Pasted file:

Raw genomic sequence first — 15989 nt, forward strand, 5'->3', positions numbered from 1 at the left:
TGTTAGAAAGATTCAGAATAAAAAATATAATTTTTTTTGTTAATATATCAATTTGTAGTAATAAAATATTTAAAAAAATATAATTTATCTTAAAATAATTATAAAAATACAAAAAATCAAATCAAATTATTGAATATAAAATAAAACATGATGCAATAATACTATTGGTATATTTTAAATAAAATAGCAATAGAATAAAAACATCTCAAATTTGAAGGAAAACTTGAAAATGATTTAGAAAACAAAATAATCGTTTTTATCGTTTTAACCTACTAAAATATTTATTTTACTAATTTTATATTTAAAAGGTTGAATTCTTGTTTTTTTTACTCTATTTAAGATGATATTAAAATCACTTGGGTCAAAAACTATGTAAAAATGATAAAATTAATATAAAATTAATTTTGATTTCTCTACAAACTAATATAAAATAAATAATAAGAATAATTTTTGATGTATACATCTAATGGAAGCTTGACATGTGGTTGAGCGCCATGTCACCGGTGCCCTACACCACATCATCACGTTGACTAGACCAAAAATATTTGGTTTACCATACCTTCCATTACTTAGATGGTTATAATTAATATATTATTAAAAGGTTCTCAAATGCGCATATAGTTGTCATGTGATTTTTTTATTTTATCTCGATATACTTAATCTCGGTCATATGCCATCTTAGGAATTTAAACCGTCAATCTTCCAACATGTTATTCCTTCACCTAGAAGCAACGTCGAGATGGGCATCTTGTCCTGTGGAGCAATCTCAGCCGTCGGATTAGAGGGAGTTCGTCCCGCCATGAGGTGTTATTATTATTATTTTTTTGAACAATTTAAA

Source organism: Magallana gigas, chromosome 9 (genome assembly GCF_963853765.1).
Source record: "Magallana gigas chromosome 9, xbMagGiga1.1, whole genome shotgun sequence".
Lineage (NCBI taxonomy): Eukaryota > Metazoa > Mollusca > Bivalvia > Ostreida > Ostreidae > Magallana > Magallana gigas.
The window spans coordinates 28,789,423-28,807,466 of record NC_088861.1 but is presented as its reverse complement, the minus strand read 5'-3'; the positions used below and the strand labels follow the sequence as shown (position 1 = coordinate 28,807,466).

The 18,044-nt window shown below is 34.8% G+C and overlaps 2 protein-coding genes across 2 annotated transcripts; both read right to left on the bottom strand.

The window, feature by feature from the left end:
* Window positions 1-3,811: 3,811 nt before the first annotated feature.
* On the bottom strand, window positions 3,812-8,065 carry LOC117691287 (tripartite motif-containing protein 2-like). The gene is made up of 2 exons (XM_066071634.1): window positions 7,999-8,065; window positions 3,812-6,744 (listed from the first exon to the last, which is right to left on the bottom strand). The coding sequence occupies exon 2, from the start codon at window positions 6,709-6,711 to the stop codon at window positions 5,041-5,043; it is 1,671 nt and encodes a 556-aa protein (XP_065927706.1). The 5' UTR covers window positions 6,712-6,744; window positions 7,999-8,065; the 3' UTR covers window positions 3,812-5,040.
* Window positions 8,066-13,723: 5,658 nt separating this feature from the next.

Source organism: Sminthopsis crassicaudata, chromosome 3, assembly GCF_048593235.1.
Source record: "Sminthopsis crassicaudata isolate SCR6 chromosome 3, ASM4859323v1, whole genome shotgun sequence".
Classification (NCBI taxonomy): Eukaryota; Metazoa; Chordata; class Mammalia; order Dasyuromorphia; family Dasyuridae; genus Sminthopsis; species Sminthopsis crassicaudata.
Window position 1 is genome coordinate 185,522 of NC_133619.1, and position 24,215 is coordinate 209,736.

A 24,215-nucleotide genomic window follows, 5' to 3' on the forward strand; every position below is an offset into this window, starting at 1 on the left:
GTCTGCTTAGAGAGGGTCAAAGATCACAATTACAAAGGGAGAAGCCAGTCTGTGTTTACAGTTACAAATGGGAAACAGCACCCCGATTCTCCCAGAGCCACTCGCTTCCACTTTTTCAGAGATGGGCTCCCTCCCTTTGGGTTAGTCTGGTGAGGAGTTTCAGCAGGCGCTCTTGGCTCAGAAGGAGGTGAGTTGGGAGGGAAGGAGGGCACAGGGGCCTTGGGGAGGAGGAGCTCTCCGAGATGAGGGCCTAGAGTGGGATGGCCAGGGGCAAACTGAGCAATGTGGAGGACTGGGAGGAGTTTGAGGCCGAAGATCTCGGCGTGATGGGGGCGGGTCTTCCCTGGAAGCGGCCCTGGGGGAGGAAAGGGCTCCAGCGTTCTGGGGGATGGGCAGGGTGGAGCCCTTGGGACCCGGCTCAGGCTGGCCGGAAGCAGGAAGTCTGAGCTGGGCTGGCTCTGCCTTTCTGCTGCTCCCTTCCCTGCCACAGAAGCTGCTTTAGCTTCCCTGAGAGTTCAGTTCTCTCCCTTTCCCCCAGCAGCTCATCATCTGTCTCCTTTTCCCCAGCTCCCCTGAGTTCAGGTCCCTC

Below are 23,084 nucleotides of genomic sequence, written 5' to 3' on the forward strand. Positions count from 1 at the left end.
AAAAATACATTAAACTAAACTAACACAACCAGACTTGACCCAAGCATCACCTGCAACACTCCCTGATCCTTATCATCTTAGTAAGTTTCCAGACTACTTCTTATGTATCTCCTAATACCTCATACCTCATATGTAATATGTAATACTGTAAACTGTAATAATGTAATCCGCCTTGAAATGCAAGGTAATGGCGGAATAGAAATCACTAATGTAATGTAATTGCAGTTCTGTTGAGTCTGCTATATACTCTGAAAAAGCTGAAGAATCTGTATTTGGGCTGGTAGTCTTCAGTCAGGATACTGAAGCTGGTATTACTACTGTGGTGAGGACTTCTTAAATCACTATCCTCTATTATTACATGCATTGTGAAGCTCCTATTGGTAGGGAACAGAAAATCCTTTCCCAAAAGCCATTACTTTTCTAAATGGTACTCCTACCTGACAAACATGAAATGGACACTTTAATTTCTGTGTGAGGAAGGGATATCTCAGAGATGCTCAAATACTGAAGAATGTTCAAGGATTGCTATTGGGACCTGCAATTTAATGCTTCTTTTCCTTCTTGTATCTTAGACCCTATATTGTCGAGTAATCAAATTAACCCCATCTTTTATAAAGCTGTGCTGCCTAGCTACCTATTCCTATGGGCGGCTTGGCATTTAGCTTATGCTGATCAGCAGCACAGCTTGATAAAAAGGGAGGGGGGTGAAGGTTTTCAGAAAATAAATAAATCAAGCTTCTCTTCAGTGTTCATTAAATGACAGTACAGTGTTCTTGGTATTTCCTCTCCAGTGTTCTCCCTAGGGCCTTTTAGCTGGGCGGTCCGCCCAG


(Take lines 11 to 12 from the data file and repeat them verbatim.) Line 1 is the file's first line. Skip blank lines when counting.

* Window positions 8,066-13,723: 5,658 nt separating this feature from the next.

Source organism: Sminthopsis crassicaudata, chromosome 3, assembly GCF_048593235.1.